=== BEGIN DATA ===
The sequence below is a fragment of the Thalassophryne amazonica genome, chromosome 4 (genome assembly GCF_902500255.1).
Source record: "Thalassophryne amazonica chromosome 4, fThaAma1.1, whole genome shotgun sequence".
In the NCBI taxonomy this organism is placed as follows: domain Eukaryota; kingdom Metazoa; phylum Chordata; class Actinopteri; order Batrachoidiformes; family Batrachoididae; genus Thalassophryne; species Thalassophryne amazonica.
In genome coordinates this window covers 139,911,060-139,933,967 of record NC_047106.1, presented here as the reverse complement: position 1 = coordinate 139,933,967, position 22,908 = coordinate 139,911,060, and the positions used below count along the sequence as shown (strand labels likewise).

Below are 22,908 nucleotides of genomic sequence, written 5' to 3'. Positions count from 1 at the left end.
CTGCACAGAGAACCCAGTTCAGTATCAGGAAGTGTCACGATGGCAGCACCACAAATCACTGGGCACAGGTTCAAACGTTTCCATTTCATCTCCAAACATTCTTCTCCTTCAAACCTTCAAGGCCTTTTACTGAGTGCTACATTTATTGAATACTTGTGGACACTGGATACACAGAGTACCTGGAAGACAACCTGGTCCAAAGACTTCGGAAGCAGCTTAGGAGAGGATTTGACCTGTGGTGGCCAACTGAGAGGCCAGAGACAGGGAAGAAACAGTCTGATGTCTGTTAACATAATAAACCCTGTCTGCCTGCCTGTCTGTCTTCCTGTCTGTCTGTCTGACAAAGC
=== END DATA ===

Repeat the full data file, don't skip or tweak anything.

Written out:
The sequence below is a fragment of the Thalassophryne amazonica genome, chromosome 4 (genome assembly GCF_902500255.1).
Source record: "Thalassophryne amazonica chromosome 4, fThaAma1.1, whole genome shotgun sequence".
In the NCBI taxonomy this organism is placed as follows: domain Eukaryota; kingdom Metazoa; phylum Chordata; class Actinopteri; order Batrachoidiformes; family Batrachoididae; genus Thalassophryne; species Thalassophryne amazonica.
In genome coordinates this window covers 139,911,060-139,933,967 of record NC_047106.1, presented here as the reverse complement: position 1 = coordinate 139,933,967, position 22,908 = coordinate 139,911,060, and the positions used below count along the sequence as shown (strand labels likewise).

Below are 22,908 nucleotides of genomic sequence, written 5' to 3'. Positions count from 1 at the left end.
CTGCACAGAGAACCCAGTTCAGTATCAGGAAGTGTCACGATGGCAGCACCACAAATCACTGGGCACAGGTTCAAACGTTTCCATTTCATCTCCAAACATTCTTCTCCTTCAAACCTTCAAGGCCTTTTACTGAGTGCTACATTTATTGAATACTTGTGGACACTGGATACACAGAGTACCTGGAAGACAACCTGGTCCAAAGACTTCGGAAGCAGCTTAGGAGAGGATTTGACCTGTGGTGGCCAACTGAGAGGCCAGAGACAGGGAAGAAACAGTCTGATGTCTGTTAACATAATAAACCCTGTCTGCCTGCCTGTCTGTCTTCCTGTCTGTCTGTCTGACAAAGC